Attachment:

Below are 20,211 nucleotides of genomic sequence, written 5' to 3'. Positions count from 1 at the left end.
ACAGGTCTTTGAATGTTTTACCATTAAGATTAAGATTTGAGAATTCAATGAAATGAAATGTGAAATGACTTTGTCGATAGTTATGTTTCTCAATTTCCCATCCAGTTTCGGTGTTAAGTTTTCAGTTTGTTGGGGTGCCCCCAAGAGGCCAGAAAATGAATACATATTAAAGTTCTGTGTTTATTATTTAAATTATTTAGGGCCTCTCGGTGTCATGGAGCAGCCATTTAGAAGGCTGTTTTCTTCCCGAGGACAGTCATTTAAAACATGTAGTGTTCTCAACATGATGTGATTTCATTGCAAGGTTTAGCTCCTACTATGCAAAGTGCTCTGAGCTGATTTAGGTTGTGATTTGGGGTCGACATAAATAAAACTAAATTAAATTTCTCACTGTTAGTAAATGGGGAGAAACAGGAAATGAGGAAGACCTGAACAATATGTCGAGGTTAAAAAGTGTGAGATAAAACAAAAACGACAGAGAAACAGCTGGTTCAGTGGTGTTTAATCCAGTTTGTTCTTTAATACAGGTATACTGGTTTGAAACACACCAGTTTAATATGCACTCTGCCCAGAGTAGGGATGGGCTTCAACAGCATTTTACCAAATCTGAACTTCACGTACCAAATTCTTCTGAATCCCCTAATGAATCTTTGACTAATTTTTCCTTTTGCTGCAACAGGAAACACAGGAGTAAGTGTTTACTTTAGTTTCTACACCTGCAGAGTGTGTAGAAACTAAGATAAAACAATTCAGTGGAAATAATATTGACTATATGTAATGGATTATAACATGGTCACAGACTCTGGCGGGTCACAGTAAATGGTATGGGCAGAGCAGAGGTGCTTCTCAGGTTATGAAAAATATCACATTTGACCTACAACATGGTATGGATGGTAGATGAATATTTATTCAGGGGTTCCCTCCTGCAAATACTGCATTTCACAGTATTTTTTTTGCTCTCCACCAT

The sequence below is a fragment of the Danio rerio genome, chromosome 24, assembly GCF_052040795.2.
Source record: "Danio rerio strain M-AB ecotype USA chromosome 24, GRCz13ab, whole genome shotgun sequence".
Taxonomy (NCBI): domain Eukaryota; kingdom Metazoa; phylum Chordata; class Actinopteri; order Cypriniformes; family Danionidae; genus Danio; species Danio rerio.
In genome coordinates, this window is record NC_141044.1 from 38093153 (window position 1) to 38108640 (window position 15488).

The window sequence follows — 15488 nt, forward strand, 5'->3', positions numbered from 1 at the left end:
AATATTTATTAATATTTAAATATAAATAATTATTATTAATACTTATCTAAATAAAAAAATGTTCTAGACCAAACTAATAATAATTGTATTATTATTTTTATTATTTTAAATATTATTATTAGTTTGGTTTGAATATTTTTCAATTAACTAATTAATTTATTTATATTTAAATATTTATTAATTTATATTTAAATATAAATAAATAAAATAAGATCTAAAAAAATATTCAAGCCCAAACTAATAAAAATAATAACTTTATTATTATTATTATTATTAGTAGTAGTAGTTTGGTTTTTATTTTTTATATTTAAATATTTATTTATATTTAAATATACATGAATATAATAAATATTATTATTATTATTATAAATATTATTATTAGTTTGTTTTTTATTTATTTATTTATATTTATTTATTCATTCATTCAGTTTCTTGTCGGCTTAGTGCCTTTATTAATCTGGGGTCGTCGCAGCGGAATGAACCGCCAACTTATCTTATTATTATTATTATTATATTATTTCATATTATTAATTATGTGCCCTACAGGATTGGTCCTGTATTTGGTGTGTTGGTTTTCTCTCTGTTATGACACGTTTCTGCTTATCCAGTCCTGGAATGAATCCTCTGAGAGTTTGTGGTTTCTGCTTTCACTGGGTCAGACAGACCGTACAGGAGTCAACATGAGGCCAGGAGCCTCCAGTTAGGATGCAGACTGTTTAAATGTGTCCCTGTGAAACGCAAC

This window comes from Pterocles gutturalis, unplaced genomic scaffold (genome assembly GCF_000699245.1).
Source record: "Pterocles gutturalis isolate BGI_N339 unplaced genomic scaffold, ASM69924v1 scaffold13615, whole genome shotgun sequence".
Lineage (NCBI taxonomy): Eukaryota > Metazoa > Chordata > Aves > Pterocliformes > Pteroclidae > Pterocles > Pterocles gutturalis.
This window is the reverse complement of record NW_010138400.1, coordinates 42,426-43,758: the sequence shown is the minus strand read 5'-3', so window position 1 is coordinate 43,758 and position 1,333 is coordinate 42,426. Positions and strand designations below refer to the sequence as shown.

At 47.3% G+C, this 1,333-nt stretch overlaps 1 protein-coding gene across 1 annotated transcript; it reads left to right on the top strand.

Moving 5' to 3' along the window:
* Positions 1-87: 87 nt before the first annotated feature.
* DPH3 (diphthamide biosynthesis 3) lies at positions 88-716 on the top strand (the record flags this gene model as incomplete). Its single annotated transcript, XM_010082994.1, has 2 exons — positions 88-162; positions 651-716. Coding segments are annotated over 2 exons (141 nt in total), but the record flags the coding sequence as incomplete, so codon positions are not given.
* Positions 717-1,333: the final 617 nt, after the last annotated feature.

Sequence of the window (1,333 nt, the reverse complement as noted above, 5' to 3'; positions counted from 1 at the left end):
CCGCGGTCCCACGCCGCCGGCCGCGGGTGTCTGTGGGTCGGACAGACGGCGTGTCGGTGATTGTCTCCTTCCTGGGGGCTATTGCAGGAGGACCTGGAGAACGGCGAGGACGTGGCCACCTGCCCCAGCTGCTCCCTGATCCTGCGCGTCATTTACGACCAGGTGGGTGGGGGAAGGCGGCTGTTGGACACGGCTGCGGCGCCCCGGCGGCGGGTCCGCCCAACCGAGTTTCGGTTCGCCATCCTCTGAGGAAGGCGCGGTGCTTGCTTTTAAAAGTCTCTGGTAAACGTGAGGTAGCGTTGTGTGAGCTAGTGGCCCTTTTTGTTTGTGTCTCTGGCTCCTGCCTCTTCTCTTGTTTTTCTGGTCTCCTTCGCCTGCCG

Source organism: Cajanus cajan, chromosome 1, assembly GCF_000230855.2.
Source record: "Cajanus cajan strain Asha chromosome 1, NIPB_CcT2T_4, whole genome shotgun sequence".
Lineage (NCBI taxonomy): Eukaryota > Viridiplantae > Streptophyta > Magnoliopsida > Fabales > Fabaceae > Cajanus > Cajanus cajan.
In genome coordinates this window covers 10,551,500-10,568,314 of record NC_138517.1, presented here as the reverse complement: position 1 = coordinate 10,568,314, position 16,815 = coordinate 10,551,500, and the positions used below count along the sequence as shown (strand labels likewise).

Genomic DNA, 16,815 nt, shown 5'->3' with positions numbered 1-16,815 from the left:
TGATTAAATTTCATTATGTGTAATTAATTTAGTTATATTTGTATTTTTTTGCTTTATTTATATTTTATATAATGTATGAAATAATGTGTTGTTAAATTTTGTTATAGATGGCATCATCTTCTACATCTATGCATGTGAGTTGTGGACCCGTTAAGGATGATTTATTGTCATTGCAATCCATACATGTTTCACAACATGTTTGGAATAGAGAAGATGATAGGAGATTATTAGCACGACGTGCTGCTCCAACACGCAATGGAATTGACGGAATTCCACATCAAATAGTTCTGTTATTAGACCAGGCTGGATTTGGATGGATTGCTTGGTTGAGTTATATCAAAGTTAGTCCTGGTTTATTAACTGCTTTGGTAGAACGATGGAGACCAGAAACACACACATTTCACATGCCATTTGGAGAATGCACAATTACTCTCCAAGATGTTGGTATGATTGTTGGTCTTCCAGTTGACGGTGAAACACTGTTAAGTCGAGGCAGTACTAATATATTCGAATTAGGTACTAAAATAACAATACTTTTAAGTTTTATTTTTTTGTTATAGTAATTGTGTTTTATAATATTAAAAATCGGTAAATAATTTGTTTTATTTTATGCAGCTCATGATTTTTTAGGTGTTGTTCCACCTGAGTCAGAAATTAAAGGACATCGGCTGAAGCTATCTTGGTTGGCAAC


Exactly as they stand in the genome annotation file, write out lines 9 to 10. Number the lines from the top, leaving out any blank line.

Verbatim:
This window comes from Pterocles gutturalis, unplaced genomic scaffold (genome assembly GCF_000699245.1).
Source record: "Pterocles gutturalis isolate BGI_N339 unplaced genomic scaffold, ASM69924v1 scaffold13615, whole genome shotgun sequence".